Recently terrorist activities by purportedly Muslim groups have increased debate over the place of violence in true Islam. Moderate Muslims say violence has no place, because Islam is a religion of peace. In their minds, it is as unfair to judge Islam by extremists as it would be to judge Christianity only by the Crusades, the Spanish Inquisition, and the Puritan witch hunts.
Is such a comparison reasonable? Does it do justice to the canonical teachings of both religions? The answer to these questions is found at least partly in a study of the Islamic concept of jihad and its lack of a full counterpart in Christian orthodoxy.
The word jihad is often translated as "holy war," but it literally means "struggle" or "exertion." In its religious context, it always involves a fight against evil, but this can take many forms: jihad of the heart, of the mouth and pen, of the hand, and of the sword. Jihad of heart, mouth, and pen are sometimes spoken of as "spiritual jihad," particularly among the Shi'ites (the largest Islamic minority party, comprising roughly 10 percent of the Muslim world).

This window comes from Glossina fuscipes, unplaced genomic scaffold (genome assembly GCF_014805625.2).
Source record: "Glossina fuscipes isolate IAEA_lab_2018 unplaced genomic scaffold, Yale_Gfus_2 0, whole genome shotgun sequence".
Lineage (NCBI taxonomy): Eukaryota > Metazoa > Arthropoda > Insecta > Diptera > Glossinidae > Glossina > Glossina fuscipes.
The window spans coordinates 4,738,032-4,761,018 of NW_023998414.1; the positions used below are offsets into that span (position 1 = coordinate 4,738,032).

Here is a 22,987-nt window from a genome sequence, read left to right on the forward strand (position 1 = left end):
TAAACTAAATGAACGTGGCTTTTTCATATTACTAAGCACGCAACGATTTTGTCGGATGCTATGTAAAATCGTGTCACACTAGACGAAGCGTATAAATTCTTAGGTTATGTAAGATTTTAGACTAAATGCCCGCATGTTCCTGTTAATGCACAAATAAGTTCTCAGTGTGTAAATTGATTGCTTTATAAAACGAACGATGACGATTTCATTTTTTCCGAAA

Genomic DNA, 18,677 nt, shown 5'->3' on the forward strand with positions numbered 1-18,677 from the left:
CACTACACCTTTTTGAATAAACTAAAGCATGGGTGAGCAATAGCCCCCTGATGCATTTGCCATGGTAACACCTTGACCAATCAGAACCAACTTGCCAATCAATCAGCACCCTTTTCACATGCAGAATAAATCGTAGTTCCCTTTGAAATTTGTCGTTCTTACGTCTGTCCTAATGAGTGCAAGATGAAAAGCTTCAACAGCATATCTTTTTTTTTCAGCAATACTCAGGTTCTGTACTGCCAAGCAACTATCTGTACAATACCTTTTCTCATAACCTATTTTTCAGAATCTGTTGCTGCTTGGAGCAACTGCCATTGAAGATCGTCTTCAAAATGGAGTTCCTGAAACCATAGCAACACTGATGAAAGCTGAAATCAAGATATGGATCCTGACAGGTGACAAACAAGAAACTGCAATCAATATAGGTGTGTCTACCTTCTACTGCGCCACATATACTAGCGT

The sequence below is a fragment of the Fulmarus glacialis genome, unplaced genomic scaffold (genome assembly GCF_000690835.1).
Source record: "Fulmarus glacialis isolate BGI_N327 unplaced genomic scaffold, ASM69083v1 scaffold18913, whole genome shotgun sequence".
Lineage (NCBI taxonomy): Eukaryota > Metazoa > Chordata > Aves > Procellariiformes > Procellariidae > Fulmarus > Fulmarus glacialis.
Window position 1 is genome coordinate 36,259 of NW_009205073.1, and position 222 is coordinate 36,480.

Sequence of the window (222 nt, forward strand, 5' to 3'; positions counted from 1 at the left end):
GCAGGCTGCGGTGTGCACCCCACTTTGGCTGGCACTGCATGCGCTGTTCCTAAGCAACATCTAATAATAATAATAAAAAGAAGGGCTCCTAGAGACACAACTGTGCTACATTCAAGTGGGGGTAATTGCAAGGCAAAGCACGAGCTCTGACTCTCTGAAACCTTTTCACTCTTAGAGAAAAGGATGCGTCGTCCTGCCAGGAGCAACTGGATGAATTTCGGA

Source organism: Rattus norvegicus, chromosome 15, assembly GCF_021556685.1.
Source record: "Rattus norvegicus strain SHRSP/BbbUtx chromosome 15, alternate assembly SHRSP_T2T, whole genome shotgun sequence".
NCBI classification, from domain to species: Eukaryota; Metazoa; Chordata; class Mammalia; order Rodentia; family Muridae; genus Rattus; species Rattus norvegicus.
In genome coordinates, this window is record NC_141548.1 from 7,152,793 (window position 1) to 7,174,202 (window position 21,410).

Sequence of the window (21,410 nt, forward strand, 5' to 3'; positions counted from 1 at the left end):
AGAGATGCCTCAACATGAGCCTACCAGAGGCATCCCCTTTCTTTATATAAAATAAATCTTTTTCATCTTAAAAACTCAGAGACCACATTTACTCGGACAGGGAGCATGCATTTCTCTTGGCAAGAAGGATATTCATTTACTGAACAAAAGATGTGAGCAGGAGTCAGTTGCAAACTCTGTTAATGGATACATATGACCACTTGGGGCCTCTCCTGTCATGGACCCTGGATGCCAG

All Muslims must engage in jihad of the heart, which finds a rough parallel in the Christian command to put to death the sin nature. Muhammad clearly commanded his followers to fight their sinful tendencies, as did Jesus. Islam, though, offers no assistance in this struggle from the Holy Spirit, the counselor and guide promised to Christians.
Jihad of the mouth aims to undermine opposition to Islam through speech that takes one of two forms. The first, verbal argumentation, finds a Christian parallel in the discipline of apologetics. The second, curses and saber-rattling, has roots in pre-Islamic Arabia, where the art of extemporaneous ...